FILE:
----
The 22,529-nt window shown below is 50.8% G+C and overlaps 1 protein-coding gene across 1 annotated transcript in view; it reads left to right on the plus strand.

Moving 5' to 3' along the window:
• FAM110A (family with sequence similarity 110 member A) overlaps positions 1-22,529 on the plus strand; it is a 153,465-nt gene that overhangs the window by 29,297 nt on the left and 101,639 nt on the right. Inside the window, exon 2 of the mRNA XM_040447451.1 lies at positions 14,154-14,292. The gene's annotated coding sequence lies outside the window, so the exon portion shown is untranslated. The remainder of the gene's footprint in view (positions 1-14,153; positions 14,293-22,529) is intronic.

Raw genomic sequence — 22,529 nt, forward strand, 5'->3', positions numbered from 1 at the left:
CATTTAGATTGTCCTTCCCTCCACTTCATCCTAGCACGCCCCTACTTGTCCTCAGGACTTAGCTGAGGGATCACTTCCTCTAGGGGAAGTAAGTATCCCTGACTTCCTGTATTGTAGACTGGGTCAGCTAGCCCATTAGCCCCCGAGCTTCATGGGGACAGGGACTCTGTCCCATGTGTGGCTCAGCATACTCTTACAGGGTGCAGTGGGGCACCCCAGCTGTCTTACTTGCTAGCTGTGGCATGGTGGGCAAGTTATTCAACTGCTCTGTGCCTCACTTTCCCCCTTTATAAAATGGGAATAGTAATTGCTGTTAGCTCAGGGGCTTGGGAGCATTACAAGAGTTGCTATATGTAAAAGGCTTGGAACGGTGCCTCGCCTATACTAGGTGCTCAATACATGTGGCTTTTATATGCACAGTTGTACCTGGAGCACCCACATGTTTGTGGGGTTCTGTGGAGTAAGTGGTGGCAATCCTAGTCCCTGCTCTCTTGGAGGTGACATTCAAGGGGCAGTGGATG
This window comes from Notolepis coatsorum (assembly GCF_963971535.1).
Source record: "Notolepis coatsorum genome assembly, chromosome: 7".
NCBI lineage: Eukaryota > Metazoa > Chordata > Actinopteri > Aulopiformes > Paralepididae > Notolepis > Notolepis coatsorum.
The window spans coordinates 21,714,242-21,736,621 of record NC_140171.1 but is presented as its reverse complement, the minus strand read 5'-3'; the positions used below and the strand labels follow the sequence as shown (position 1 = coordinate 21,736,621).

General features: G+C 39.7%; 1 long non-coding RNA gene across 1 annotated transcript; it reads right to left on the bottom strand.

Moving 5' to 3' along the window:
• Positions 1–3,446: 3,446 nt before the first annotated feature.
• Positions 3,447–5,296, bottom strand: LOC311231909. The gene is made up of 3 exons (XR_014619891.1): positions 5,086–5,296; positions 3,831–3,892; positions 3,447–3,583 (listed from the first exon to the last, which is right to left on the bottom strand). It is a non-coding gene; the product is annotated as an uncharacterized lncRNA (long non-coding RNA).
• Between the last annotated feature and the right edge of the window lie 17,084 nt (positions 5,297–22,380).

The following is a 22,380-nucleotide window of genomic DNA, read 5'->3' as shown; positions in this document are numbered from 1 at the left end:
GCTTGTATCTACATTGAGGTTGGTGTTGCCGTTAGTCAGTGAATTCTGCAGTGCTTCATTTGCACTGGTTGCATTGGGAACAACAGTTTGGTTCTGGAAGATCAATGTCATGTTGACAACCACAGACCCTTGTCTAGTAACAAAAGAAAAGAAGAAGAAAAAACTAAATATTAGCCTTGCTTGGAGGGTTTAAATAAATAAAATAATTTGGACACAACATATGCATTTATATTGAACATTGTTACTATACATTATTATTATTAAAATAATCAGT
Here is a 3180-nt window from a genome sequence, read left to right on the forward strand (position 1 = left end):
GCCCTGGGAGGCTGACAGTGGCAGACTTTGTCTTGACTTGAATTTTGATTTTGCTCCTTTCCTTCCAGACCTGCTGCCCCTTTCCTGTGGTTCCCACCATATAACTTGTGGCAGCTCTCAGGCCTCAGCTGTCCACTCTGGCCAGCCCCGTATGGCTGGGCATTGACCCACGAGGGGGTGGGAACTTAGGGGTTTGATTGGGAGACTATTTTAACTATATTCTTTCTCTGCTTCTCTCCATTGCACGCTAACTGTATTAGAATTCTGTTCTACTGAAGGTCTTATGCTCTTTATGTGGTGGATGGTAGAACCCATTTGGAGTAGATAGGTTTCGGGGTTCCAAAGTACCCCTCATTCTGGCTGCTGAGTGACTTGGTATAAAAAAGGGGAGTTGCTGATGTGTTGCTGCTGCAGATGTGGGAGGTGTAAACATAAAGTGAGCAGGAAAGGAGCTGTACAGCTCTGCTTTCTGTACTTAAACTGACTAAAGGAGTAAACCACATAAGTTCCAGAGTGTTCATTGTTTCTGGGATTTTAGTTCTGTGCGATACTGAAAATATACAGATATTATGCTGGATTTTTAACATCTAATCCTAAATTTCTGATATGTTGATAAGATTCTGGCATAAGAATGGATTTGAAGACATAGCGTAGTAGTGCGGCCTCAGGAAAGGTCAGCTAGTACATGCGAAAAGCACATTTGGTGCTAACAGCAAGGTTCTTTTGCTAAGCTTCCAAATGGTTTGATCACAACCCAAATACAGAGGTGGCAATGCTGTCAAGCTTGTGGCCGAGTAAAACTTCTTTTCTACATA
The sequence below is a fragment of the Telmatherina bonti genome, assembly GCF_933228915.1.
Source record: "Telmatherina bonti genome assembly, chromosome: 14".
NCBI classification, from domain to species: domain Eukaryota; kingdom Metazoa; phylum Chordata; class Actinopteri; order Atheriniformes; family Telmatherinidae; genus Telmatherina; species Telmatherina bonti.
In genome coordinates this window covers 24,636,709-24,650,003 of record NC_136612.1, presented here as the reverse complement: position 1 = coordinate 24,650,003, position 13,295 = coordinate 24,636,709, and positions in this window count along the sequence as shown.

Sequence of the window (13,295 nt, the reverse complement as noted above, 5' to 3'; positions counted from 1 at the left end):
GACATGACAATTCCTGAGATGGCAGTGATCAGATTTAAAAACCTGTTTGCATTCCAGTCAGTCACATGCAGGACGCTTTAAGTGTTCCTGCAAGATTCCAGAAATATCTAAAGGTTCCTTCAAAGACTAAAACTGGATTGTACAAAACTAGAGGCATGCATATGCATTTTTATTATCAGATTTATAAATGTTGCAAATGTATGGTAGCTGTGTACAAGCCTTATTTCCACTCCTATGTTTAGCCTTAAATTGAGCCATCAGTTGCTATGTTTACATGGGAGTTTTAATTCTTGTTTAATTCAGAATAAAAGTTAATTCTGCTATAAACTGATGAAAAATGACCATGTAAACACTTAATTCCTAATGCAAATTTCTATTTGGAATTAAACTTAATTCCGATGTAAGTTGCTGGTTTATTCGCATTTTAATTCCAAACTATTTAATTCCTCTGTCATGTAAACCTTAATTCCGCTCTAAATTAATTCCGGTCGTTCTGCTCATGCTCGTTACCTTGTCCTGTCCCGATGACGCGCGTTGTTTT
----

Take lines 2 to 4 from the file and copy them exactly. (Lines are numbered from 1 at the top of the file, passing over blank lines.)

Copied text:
Moving 5' to 3' along the window:
• FAM110A (family with sequence similarity 110 member A) overlaps positions 1-22,529 on the plus strand; it is a 153,465-nt gene that overhangs the window by 29,297 nt on the left and 101,639 nt on the right. Inside the window, exon 2 of the mRNA XM_040447451.1 lies at positions 14,154-14,292. The gene's annotated coding sequence lies outside the window, so the exon portion shown is untranslated. The remainder of the gene's footprint in view (positions 1-14,153; positions 14,293-22,529) is intronic.

Raw genomic sequence — 22,529 nt, forward strand, 5'->3', positions numbered from 1 at the left: